Things to know before moving to Seoul [pt. 2]

So since it’s been a week from my part one post, I decided to keep writing about things to know before moving to Seoul. In the first part, we talked about: the weather, decency, loudness, language, and where to seat. So today we’re focusing on other stuff!

  • Food: Eating is one of the basic needs of a human being, so you need to know what to eat and how. Korean meals are mostly composed of 1 main dish, a soup, and several side dishes called banchan in Korean. If the main dish is a soup, then you’re going to have plain rice at the side. Banchan are always free, and you can ask as many refills as you want. On the other hand, plain rice’s refills aren’t free, I think that you need to pay 1 or 2 $ for every extra portion (I’m not 100% sure since I’ve never eaten more than one potion haha). But, be aware, always order things that you know you’ll be able to finish! Korean do not appreciate seeing leftovers.
    The majority of Korean dishes are quite spicy, and even when there is a mild version, is it still going to be a bit spicy. Fortunately, after 1 or 2 weeks you’ll be used to these flavors so you’ll be able to enjoy all these delicious foods.
    Also, Koreans love meat, mostly pork, and beef, so there are tons of places where you can have the typical Korean BBQ. I think that Korean BBQ is one of the funniest experiences ever, since you can sit on a table with your friends just grilling meat, and drinking a beer.
  • Cutlery: so differently from Chinese and Japanese cutlery Koreans always have a spoon and chopsticks. I remember that the spoon was my only friend during the first few days since I wasn’t the best at using chopsticks. Also, Korean chopsticks are made of metal. But, if you are going to eat at western restaurants or tonkatsu, a deep-fried cutlet originally from Japan, you’ll find forks and knives of course.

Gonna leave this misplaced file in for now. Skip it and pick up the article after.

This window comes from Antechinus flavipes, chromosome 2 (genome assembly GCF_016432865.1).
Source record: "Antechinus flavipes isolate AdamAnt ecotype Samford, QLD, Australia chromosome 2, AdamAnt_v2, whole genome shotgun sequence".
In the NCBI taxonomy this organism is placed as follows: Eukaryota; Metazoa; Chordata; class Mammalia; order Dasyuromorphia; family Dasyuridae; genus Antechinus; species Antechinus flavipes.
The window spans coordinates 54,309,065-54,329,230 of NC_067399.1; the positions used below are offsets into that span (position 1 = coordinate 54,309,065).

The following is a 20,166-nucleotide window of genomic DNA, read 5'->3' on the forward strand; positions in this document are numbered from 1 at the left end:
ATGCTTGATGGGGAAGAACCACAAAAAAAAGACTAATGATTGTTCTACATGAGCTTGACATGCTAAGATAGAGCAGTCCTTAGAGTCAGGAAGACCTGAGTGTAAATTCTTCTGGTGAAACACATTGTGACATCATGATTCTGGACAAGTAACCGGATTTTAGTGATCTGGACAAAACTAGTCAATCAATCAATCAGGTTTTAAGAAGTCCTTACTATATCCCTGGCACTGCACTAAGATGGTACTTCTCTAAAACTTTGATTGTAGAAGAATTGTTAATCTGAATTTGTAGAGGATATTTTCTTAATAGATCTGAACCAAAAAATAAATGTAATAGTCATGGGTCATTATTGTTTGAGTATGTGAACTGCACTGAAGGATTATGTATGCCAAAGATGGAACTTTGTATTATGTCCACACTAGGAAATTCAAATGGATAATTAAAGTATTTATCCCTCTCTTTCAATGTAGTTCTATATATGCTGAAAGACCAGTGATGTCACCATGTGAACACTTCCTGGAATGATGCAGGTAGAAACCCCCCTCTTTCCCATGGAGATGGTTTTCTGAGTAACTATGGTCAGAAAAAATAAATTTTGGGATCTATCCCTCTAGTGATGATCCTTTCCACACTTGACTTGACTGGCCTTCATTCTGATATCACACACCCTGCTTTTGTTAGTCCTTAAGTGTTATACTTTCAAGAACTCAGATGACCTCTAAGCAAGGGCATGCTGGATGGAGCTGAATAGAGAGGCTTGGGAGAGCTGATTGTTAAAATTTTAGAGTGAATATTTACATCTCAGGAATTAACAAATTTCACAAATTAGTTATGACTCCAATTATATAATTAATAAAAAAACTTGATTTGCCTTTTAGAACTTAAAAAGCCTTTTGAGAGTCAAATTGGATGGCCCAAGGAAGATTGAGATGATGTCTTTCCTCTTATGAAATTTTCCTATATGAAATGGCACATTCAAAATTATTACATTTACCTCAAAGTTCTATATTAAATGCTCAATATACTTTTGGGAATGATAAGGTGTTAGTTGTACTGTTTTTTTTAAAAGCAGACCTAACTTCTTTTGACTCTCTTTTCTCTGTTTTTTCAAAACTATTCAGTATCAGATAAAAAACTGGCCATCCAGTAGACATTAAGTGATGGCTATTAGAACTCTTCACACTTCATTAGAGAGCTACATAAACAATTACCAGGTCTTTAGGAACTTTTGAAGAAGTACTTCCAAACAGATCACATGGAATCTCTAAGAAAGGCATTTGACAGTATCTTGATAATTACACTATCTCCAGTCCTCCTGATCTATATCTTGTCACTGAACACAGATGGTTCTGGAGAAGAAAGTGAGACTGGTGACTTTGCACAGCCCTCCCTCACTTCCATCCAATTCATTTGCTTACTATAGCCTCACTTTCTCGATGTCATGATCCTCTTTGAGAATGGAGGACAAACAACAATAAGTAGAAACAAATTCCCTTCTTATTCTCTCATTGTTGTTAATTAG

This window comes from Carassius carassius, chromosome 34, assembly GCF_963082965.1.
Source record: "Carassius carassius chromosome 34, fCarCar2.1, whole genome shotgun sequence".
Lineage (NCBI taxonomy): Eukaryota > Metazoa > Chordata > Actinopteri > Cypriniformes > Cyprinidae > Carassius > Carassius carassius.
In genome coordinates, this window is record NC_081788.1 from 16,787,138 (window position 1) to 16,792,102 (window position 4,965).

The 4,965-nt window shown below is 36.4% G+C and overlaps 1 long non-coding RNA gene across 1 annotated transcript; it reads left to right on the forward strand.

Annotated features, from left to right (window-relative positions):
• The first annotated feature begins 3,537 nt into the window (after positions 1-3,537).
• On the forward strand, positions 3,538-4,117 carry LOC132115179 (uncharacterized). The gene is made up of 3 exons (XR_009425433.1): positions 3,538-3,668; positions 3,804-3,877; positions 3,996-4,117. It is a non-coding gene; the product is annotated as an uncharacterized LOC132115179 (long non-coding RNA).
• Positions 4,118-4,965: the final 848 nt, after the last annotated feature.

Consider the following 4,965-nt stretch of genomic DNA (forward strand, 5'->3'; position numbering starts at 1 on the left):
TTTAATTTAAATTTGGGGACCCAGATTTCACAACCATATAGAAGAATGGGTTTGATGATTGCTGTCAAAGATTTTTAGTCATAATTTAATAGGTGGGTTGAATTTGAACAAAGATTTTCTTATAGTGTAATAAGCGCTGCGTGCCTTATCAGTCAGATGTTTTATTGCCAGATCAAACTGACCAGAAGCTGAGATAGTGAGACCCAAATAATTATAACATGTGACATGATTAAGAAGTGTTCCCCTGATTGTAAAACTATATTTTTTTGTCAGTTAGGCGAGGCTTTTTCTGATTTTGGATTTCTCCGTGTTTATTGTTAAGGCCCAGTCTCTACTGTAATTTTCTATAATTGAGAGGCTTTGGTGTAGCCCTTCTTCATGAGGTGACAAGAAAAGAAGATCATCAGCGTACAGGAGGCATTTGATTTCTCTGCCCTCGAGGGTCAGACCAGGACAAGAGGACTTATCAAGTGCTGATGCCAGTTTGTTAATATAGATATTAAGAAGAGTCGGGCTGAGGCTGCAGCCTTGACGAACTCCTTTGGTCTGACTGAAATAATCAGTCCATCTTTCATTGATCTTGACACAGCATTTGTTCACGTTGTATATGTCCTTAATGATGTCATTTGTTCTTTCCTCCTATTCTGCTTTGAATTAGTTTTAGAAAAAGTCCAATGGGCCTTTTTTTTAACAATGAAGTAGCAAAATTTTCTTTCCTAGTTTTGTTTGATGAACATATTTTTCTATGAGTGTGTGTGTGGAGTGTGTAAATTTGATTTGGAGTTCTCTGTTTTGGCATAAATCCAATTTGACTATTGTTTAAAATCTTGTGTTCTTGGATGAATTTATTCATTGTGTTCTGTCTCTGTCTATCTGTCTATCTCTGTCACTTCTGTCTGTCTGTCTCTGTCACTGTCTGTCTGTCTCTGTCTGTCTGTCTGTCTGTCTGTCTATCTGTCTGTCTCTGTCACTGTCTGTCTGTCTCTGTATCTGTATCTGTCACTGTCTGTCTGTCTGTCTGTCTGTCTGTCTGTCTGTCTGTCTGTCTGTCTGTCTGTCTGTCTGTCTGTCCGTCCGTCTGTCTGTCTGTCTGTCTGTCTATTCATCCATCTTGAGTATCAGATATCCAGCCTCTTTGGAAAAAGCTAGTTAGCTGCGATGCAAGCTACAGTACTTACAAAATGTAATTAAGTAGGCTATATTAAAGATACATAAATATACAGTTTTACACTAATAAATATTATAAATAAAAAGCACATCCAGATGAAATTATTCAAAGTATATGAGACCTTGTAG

• Alcohol mania: Koreans love alcohol. Period. Koreans go out for drinks often and they have strict rules when drinking. People get super wasted, so while walking around during the night, it is common finding people lying down on the streets drunk. I remember one night while I was going back home from clubbing a guy laid down on my taxi when we were waiting for the green light. I was shocked at first, and the funniest part was watching the taxi driver swearing at the guy while honking like a madman. These scenes are common also on the subway, where you can see people falling asleep or even throwing up on the subway (so disgusting). Koreans usually drink soju, a strong liquor made with plants and beer. Soju is super cheap like a bottle is 1,50$, and that is perfect to be pumped up for the entire night.  
  • Public transportation: Korea offers a huge variety of public transportation. The Subway and buses are the cheapest and the most used. For traveling, you need to purchase a T-money, that is a card that you can recharge and tap before entering the subway or taking the bus. Be aware! You need to tap the card also before getting off the bus!! Once I forgot and I ended up paying a lot more due to my mistake. You can buy the T-money at the Korean combini, they are super cheap and you can choose among different cute designs.  Let’s talk about prices! If you take the subway a 10 km journey will costs 1$, and for every additional 5km, you have to pay 0,50$ more (so it’s super cheap, right? Right!) Also, Children pay half the amount. While for the buses, it depends on the kind of bus that you’ll be taking, but usually, a bus ticket costs 1.10$ more or less. 

Oh wow, this is already a long ranting and I still want to write more about it! I was thinking about writing a post just for Korean habits during the night/ when meeting foreign girls. Tell me if you’d be interested^^.
Salut my dearest

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